SciELO - Scientific Electronic Library Online

 
vol.29 issue4Dual Innervation of the Brachialis Muscle in the Chilean PopulationSeptum on Maxillary Sinus: A Study in 91 Consecutive Surgeries of Maxillary Sinus Floor Elevation author indexsubject indexarticles search
Home Pagealphabetic serial listing  

Services on Demand

Journal

Article

Indicators

Related links

Share


International Journal of Morphology

On-line version ISSN 0717-9502

Int. J. Morphol. vol.29 no.4 Temuco Dec. 2011

http://dx.doi.org/10.4067/S0717-95022011000400024 

Int. J. Morphol., 29(4):1212-1218, 2011.

 

Toxicological studies of Momordica charantia Linn Seed extracts in Male Mice

 

Estudios Toxicológicos de los Extractos de la Semilla de Momordica charantia Linn en Ratones Macho

 

Sharanabasappa A. Patil & Saraswati B. Patil

Reproductive Endocrinology Laboratory, Department of Studies in Zoology, Gulbarga University, Gulbarga, India.

Correspondence to:


SUMMARY: An attempt to find out the male contraceptive molecule of plant origin, the extracts of seeds of Momordica charantia were tested in male mice. Petroleum ether, chloroform and ethanolic extracts of Momordica charantia were administered at the dose level of 25mg/100gm body weight to the albino mice for 48 days intraperitoneally. All the extracts showed antispermatogenic effect as the number of spermatogonia, spermatocytes, spermatids and spermatozoa were decreased. The increase in the weight of epididymis, prostate gland, seminal vesicle and vas deferens indicates clearly the androgenic property of these extracts. After subjecting to preliminary phytochemical screening ethanol extract showed positive tests for alkaloids, flavonoids, glycosides, phenols, tannins, oils and fats. Out of the three extracts tested, the ethanol extract seems to be more potent in its contraceptive and androgenic activities.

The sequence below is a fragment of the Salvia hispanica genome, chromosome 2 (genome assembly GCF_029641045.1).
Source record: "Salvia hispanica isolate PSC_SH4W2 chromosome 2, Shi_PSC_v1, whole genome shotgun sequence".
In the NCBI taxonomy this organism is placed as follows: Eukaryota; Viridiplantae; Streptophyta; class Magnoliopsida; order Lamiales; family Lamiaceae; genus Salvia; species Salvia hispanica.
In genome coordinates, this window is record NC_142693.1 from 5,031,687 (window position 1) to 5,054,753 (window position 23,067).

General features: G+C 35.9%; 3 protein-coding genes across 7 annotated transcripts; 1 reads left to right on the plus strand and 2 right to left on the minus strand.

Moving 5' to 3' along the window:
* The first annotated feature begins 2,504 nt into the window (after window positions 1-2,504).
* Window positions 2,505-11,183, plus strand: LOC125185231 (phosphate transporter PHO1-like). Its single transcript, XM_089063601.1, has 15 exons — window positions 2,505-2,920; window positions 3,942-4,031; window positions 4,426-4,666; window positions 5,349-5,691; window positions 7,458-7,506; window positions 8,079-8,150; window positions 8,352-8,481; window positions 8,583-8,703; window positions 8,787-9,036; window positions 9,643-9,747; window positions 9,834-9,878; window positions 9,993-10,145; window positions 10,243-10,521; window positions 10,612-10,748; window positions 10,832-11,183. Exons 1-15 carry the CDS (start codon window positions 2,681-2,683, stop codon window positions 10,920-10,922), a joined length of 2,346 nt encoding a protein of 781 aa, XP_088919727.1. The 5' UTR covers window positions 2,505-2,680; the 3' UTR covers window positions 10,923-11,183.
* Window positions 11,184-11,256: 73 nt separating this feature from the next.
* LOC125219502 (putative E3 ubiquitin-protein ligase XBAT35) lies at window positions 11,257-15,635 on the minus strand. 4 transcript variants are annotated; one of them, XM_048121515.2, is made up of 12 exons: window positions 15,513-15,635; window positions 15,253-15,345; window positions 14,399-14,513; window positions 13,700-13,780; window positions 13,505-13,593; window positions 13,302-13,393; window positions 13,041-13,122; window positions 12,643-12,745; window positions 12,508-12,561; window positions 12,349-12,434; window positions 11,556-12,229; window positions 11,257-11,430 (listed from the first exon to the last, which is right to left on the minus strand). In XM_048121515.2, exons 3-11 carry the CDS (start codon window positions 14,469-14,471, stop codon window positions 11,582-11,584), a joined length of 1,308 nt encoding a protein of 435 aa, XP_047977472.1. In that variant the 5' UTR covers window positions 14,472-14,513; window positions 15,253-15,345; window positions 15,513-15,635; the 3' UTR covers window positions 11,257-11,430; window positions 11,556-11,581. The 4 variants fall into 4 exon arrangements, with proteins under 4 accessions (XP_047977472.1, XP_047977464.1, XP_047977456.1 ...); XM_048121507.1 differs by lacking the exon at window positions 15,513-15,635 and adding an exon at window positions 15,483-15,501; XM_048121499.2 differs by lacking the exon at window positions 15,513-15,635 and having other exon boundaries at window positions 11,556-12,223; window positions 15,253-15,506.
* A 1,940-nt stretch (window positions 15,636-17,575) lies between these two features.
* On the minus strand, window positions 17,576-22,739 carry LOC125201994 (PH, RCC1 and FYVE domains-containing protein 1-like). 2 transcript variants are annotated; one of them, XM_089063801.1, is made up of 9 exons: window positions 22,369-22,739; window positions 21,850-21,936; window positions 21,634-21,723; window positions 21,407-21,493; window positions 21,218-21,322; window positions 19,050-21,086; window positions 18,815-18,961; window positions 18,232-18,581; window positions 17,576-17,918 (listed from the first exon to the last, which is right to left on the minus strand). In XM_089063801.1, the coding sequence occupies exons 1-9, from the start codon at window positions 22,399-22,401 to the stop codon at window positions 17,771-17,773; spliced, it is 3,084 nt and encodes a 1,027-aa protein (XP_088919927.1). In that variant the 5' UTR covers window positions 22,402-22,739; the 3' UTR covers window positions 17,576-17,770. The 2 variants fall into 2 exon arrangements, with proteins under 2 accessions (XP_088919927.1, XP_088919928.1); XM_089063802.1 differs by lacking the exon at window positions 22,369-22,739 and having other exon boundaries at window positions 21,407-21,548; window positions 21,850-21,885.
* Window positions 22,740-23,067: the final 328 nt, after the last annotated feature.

KEY WORDS: Momordica charantia Linn; Toxicological; Androgenic; Testis; Spermatogenesis.


RESUMEN: En un intento por descubrir la molécula de anticoncepción masculina de origen vegetal, fueron probados los extractos de semillas de Momordica charantia en ratones machos. Extractos de éter de petróleo, cloroformo y etanol de Momordica charantia fueron administrados en dosis de 25mg/100g de peso corporal a ratones albinos de 48 días por vía intraperitoneal. Todos los extractos mostraron un efecto antiespermatogénicos, con reducción del número de espermatogonias, espermatocitos, espermátidas y espermatozoides. El aumento de peso del epidídimo, próstata, vesículas seminales y conductos deferentes indica claramente la propiedad androgénica de estos extractos. Después de someter el extracto de etanol a la detección preliminar fitoquímica se observaron resultados positivos para alcaloides, flavonoides, glucósidos, fenoles, taninos, aceites y grasas. De los tres extractos probados, el extracto de etanol parece ser más potente en sus actividades de anticonceptivas y androgénicas.

PALABRAS CLAVE: Momordica charantia Linn; Toxicológico; Androgénicos; Testículo; Espermatogénesis.


 

INTRODUCTION

Hormonally active chemicals that are capable of inducing adverse effects on reproduction and/or carcinogenesis in wildlife as well as human beings are featured as "endocrine disruptors" (ED). The National Academy of Science and the U.S. Environmental Protection Agency (EDSTAC) recommend various animal studies to clarify the characteristics of those hormonal active compounds. Although herbal medicines are effective in the treatment of various ailments very often these drugs are unscientifically exploited or improperly used.